Small, 2021, 2101483
Graphene oxide nanosheets interact and interfere with SARS-CoV-2 surface proteins and cell receptors to inhibit infectivity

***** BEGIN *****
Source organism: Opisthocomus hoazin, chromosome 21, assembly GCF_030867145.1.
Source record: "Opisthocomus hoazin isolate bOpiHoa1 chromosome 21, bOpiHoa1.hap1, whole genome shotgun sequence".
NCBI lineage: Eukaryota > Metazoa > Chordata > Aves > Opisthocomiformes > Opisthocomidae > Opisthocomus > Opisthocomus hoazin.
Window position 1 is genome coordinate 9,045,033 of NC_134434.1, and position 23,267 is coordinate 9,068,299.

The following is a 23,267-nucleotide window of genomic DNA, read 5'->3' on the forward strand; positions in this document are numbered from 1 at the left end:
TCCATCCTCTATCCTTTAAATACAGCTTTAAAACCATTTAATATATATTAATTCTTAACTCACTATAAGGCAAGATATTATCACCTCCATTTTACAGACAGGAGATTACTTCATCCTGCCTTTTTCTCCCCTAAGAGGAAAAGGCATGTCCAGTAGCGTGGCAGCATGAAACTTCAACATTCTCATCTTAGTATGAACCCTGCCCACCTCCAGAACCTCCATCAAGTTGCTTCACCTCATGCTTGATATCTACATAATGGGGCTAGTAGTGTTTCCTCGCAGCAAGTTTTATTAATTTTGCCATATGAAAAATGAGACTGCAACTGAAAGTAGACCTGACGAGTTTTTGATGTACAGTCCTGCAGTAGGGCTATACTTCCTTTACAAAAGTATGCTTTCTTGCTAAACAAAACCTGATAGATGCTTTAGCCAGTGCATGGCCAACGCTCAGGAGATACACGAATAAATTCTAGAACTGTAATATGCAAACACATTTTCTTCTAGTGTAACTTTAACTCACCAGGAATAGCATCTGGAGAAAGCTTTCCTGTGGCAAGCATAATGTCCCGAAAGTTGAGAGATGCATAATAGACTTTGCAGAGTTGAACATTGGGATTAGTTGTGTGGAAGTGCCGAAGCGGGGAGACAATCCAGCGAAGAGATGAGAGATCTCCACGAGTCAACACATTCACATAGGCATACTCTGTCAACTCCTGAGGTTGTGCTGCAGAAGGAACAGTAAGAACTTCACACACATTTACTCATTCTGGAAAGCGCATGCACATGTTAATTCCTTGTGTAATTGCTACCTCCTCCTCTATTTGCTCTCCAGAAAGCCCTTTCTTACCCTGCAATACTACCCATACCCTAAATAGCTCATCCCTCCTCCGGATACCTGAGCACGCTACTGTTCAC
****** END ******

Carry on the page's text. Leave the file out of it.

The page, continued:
Nanotechnology can offer a number of options against coronavirus disease 2019 (COVID-19) acting both extracellularly and intracellularly to the host cells. Here, the aim is to explore graphene oxide (GO), the most studied 2D nanomaterial in biomedical applications, as a nanoscale platform for interaction with SARS-CoV-2. Molecular docking analyses of GO sheets on interaction with three different structures: SARS-CoV-2 viral spike (open state – 6VYB or closed state – 6VXX), ACE2 (1R42), and the ACE2-bound spike complex (6M0J) are performed. GO shows high affinity for the surface of all three structures (6M0J, 6VYB and 6VXX). When binding affinities and involved bonding types are compared, GO interacts more strongly with the spike or ACE2, compared to 6M0J. Infection experiments using infectious viral particles from four different clades as classified by Global Initiative on Sharing all Influenza Data (GISAID), are performed for validation purposes. Thin, biological-grade GO nanoscale (few hundred nanometers in lateral dimension) sheets are able to significantly reduce copies for three different viral clades. This data has demonstrated that GO sheets have the capacity to interact with SARS-CoV-2 surface components and disrupt infectivity even in the presence of any mutations on the viral spike. GO nanosheets are proposed to be further explored as a nanoscale platform for development of antiviral strategies against COVID-19.